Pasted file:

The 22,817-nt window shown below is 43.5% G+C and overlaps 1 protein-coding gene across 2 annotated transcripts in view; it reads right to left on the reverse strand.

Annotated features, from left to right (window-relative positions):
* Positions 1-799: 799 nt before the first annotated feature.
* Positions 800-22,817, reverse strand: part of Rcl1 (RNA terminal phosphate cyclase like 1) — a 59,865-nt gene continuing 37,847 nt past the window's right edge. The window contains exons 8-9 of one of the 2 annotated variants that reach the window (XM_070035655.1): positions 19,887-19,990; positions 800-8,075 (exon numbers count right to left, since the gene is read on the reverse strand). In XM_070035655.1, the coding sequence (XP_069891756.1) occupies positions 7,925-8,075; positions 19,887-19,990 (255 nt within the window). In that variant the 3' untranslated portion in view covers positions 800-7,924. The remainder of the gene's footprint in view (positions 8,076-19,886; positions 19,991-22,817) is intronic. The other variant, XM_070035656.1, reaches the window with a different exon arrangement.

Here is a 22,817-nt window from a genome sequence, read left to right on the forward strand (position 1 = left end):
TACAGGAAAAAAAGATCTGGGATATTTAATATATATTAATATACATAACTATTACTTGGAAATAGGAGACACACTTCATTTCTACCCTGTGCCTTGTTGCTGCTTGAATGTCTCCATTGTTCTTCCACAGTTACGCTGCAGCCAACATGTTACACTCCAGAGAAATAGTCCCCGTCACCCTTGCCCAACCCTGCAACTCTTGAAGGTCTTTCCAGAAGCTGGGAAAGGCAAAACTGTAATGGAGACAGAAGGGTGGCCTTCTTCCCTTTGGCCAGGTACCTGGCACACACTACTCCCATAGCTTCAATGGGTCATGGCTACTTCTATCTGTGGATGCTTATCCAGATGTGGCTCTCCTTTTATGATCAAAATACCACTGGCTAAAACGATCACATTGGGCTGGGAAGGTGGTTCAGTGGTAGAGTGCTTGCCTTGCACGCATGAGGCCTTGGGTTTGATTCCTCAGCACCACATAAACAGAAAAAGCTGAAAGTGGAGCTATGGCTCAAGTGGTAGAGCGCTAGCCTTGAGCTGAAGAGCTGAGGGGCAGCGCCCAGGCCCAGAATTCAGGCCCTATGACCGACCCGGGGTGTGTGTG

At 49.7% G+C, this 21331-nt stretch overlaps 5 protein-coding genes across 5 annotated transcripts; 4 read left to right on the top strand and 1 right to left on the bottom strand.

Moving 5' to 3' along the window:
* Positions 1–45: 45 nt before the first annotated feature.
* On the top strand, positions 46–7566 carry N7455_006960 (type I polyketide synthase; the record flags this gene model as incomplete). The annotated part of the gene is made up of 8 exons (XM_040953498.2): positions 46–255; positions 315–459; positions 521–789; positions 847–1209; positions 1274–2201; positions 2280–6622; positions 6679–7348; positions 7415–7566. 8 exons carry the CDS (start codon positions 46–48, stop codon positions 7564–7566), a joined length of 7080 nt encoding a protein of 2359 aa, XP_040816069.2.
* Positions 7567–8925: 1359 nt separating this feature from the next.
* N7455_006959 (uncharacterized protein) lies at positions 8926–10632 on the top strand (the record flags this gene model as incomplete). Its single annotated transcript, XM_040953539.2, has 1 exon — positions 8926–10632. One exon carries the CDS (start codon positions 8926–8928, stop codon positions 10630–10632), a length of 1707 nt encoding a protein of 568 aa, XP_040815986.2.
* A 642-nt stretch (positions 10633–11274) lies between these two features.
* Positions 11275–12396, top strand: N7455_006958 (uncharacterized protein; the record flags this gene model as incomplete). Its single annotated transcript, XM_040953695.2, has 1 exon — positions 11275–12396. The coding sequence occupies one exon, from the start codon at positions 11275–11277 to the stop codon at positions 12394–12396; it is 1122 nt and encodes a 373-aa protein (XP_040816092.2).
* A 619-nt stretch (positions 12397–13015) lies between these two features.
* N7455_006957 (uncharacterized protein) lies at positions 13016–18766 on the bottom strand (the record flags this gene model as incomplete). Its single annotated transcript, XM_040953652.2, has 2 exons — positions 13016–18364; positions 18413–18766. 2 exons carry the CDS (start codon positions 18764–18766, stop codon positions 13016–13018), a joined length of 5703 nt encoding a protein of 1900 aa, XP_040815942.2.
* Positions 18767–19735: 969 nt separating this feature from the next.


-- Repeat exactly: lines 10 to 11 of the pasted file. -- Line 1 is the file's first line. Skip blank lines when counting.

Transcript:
* On the top strand, positions 46–7566 carry N7455_006960 (type I polyketide synthase; the record flags this gene model as incomplete). The annotated part of the gene is made up of 8 exons (XM_040953498.2): positions 46–255; positions 315–459; positions 521–789; positions 847–1209; positions 1274–2201; positions 2280–6622; positions 6679–7348; positions 7415–7566. 8 exons carry the CDS (start codon positions 46–48, stop codon positions 7564–7566), a joined length of 7080 nt encoding a protein of 2359 aa, XP_040816069.2.
* Positions 7567–8925: 1359 nt separating this feature from the next.